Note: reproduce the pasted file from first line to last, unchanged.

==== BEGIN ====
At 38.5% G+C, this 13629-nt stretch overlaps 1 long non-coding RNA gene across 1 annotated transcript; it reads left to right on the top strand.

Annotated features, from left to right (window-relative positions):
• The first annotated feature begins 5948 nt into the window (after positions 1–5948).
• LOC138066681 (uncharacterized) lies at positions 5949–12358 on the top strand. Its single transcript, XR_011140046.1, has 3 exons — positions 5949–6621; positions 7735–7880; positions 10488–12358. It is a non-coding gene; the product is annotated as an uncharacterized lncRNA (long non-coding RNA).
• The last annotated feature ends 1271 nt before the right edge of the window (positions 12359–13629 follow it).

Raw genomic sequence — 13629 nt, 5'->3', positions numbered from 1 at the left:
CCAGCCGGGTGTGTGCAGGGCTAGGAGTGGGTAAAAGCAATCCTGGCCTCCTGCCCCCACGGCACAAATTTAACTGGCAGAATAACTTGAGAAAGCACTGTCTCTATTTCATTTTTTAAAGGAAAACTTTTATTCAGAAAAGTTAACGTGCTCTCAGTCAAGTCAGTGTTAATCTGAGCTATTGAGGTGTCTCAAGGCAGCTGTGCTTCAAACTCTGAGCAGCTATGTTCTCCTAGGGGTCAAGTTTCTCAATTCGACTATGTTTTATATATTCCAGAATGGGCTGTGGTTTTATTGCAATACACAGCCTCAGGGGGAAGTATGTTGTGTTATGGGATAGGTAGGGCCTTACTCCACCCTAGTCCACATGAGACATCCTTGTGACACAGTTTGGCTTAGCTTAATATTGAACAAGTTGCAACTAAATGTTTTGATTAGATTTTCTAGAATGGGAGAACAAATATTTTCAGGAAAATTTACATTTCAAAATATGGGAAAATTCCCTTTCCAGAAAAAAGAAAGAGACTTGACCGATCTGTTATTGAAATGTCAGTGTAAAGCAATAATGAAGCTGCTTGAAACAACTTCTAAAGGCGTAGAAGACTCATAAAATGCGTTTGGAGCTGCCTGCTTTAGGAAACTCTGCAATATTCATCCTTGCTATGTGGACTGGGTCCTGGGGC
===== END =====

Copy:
At 38.5% G+C, this 13629-nt stretch overlaps 1 long non-coding RNA gene across 1 annotated transcript; it reads left to right on the top strand.

Annotated features, from left to right (window-relative positions):
• The first annotated feature begins 5948 nt into the window (after positions 1–5948).
• LOC138066681 (uncharacterized) lies at positions 5949–12358 on the top strand. Its single transcript, XR_011140046.1, has 3 exons — positions 5949–6621; positions 7735–7880; positions 10488–12358. It is a non-coding gene; the product is annotated as an uncharacterized lncRNA (long non-coding RNA).
• The last annotated feature ends 1271 nt before the right edge of the window (positions 12359–13629 follow it).

Raw genomic sequence — 13629 nt, 5'->3', positions numbered from 1 at the left:
CCAGCCGGGTGTGTGCAGGGCTAGGAGTGGGTAAAAGCAATCCTGGCCTCCTGCCCCCACGGCACAAATTTAACTGGCAGAATAACTTGAGAAAGCACTGTCTCTATTTCATTTTTTAAAGGAAAACTTTTATTCAGAAAAGTTAACGTGCTCTCAGTCAAGTCAGTGTTAATCTGAGCTATTGAGGTGTCTCAAGGCAGCTGTGCTTCAAACTCTGAGCAGCTATGTTCTCCTAGGGGTCAAGTTTCTCAATTCGACTATGTTTTATATATTCCAGAATGGGCTGTGGTTTTATTGCAATACACAGCCTCAGGGGGAAGTATGTTGTGTTATGGGATAGGTAGGGCCTTACTCCACCCTAGTCCACATGAGACATCCTTGTGACACAGTTTGGCTTAGCTTAATATTGAACAAGTTGCAACTAAATGTTTTGATTAGATTTTCTAGAATGGGAGAACAAATATTTTCAGGAAAATTTACATTTCAAAATATGGGAAAATTCCCTTTCCAGAAAAAAGAAAGAGACTTGACCGATCTGTTATTGAAATGTCAGTGTAAAGCAATAATGAAGCTGCTTGAAACAACTTCTAAAGGCGTAGAAGACTCATAAAATGCGTTTGGAGCTGCCTGCTTTAGGAAACTCTGCAATATTCATCCTTGCTATGTGGACTGGGTCCTGGGGC